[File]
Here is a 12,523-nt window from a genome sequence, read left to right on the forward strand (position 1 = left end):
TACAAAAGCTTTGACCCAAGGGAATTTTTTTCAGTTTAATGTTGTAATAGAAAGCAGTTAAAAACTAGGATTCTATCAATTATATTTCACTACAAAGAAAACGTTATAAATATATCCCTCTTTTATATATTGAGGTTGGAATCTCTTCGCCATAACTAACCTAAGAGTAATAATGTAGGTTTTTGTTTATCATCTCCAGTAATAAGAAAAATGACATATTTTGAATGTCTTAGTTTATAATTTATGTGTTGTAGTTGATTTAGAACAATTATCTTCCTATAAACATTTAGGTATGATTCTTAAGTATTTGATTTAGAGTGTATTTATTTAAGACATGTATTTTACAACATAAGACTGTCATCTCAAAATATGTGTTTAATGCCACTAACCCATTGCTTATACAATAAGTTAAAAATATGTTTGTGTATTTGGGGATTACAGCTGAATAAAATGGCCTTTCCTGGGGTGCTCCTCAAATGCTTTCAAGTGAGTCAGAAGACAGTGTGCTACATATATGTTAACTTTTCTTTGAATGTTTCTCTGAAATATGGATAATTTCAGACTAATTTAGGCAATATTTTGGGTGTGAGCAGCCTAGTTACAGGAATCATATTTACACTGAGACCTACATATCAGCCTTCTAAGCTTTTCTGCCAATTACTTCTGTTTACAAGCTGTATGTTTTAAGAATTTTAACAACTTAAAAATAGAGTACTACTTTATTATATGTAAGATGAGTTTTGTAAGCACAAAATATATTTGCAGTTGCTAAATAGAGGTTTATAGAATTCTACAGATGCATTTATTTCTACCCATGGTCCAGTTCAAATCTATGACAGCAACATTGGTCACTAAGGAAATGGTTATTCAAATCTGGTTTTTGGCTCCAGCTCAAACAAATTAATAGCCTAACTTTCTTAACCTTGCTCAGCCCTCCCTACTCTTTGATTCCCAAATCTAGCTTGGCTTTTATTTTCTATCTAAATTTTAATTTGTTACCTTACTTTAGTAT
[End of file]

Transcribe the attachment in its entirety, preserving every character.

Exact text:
Here is a 12,523-nt window from a genome sequence, read left to right on the forward strand (position 1 = left end):
TACAAAAGCTTTGACCCAAGGGAATTTTTTTCAGTTTAATGTTGTAATAGAAAGCAGTTAAAAACTAGGATTCTATCAATTATATTTCACTACAAAGAAAACGTTATAAATATATCCCTCTTTTATATATTGAGGTTGGAATCTCTTCGCCATAACTAACCTAAGAGTAATAATGTAGGTTTTTGTTTATCATCTCCAGTAATAAGAAAAATGACATATTTTGAATGTCTTAGTTTATAATTTATGTGTTGTAGTTGATTTAGAACAATTATCTTCCTATAAACATTTAGGTATGATTCTTAAGTATTTGATTTAGAGTGTATTTATTTAAGACATGTATTTTACAACATAAGACTGTCATCTCAAAATATGTGTTTAATGCCACTAACCCATTGCTTATACAATAAGTTAAAAATATGTTTGTGTATTTGGGGATTACAGCTGAATAAAATGGCCTTTCCTGGGGTGCTCCTCAAATGCTTTCAAGTGAGTCAGAAGACAGTGTGCTACATATATGTTAACTTTTCTTTGAATGTTTCTCTGAAATATGGATAATTTCAGACTAATTTAGGCAATATTTTGGGTGTGAGCAGCCTAGTTACAGGAATCATATTTACACTGAGACCTACATATCAGCCTTCTAAGCTTTTCTGCCAATTACTTCTGTTTACAAGCTGTATGTTTTAAGAATTTTAACAACTTAAAAATAGAGTACTACTTTATTATATGTAAGATGAGTTTTGTAAGCACAAAATATATTTGCAGTTGCTAAATAGAGGTTTATAGAATTCTACAGATGCATTTATTTCTACCCATGGTCCAGTTCAAATCTATGACAGCAACATTGGTCACTAAGGAAATGGTTATTCAAATCTGGTTTTTGGCTCCAGCTCAAACAAATTAATAGCCTAACTTTCTTAACCTTGCTCAGCCCTCCCTACTCTTTGATTCCCAAATCTAGCTTGGCTTTTATTTTCTATCTAAATTTTAATTTGTTACCTTACTTTAGTAT